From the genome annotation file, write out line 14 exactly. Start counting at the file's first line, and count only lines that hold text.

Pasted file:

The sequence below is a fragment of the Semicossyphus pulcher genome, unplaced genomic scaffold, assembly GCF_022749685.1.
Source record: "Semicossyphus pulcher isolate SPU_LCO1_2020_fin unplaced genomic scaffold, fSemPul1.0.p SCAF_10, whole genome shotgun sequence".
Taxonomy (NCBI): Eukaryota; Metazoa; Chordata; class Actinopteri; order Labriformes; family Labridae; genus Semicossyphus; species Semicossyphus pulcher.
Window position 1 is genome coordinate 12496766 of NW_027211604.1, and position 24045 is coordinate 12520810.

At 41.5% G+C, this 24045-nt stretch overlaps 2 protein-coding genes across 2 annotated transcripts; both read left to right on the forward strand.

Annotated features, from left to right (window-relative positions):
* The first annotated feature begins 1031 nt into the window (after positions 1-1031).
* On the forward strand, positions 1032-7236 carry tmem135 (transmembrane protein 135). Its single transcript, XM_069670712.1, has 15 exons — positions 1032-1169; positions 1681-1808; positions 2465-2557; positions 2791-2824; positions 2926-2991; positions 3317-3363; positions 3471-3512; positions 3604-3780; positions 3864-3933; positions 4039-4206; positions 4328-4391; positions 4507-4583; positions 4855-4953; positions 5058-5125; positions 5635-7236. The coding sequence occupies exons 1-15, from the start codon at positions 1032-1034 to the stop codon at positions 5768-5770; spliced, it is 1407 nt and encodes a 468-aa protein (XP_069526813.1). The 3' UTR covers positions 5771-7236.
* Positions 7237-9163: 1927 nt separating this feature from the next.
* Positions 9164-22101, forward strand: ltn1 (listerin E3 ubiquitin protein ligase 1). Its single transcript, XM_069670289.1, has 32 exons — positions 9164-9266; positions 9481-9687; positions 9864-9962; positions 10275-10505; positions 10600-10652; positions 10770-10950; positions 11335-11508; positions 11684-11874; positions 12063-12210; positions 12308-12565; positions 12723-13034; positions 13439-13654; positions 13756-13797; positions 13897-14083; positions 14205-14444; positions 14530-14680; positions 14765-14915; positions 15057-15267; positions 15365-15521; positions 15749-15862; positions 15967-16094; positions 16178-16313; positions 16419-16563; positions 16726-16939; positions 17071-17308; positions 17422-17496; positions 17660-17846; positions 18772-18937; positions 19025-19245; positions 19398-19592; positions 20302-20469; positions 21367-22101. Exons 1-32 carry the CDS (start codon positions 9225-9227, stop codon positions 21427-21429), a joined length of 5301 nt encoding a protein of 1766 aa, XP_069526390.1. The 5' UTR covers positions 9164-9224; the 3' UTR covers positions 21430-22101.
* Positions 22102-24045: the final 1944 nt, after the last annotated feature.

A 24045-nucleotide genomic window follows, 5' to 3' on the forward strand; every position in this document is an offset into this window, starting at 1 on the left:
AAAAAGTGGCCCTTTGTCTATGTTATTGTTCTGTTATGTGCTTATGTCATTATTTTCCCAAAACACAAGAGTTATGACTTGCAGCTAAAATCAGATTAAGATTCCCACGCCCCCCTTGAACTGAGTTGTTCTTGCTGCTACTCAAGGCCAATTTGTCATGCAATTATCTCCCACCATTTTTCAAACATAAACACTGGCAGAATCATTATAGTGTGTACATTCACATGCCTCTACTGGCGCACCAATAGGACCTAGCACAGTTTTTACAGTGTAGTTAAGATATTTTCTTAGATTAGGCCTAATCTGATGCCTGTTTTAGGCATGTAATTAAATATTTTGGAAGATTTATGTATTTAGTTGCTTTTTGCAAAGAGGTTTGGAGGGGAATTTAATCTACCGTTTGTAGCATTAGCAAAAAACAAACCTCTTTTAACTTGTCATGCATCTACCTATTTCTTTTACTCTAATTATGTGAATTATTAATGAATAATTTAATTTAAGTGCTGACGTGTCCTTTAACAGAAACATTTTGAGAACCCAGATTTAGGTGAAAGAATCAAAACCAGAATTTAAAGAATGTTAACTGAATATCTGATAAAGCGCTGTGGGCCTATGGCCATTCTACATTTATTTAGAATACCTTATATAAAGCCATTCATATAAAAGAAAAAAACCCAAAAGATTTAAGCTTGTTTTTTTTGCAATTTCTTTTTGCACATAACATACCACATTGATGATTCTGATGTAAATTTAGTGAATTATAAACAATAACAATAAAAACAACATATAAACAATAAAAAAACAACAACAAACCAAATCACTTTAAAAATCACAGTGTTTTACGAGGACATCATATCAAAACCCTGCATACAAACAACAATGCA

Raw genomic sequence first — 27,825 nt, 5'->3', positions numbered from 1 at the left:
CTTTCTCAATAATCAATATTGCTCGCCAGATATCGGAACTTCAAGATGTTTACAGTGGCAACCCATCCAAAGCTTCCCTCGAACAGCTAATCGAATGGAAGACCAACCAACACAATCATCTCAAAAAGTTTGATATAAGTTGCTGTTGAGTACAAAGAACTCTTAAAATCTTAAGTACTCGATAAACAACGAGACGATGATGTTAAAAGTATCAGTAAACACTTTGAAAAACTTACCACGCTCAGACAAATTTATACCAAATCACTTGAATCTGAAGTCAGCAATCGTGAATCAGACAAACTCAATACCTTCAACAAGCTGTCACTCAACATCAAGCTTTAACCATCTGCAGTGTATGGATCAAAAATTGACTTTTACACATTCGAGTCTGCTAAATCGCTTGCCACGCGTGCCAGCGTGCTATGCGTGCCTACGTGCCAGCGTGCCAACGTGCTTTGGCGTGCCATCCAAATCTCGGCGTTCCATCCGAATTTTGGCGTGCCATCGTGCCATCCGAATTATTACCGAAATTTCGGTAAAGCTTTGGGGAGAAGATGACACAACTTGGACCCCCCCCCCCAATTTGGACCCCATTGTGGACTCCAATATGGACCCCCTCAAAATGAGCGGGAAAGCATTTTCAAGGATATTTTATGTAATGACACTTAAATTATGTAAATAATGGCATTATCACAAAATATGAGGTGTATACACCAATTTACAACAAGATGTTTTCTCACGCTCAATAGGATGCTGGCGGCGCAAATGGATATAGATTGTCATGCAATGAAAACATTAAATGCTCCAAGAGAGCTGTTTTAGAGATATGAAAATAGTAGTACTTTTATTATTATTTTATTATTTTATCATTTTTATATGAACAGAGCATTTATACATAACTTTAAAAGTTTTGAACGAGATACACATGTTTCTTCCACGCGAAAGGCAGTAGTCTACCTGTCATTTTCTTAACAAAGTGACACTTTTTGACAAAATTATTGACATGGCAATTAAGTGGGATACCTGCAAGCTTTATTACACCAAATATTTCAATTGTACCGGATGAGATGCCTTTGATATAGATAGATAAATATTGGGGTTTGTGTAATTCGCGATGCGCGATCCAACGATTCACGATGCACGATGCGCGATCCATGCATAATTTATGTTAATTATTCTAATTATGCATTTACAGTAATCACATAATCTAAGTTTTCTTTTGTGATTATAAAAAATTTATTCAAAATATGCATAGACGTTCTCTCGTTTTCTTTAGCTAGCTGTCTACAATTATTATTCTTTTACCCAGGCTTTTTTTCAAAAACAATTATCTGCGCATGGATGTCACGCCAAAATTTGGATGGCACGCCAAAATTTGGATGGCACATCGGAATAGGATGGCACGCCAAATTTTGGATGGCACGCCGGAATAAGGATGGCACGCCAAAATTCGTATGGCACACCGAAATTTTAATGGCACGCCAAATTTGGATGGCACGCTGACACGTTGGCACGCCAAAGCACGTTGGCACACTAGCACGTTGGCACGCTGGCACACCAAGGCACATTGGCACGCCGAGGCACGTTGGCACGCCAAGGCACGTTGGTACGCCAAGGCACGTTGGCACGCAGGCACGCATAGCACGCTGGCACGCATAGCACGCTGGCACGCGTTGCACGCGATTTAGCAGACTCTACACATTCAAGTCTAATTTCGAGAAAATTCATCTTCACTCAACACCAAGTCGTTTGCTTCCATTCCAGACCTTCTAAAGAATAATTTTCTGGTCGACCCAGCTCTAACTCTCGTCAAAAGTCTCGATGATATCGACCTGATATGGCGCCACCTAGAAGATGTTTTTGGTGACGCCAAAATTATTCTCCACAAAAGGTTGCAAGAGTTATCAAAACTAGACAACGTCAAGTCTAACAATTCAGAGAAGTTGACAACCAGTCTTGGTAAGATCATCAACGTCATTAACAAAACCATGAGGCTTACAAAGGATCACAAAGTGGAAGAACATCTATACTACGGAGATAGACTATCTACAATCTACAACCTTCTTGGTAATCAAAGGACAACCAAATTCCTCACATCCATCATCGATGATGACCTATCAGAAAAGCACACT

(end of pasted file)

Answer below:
Raw genomic sequence first — 27,825 nt, 5'->3', positions numbered from 1 at the left: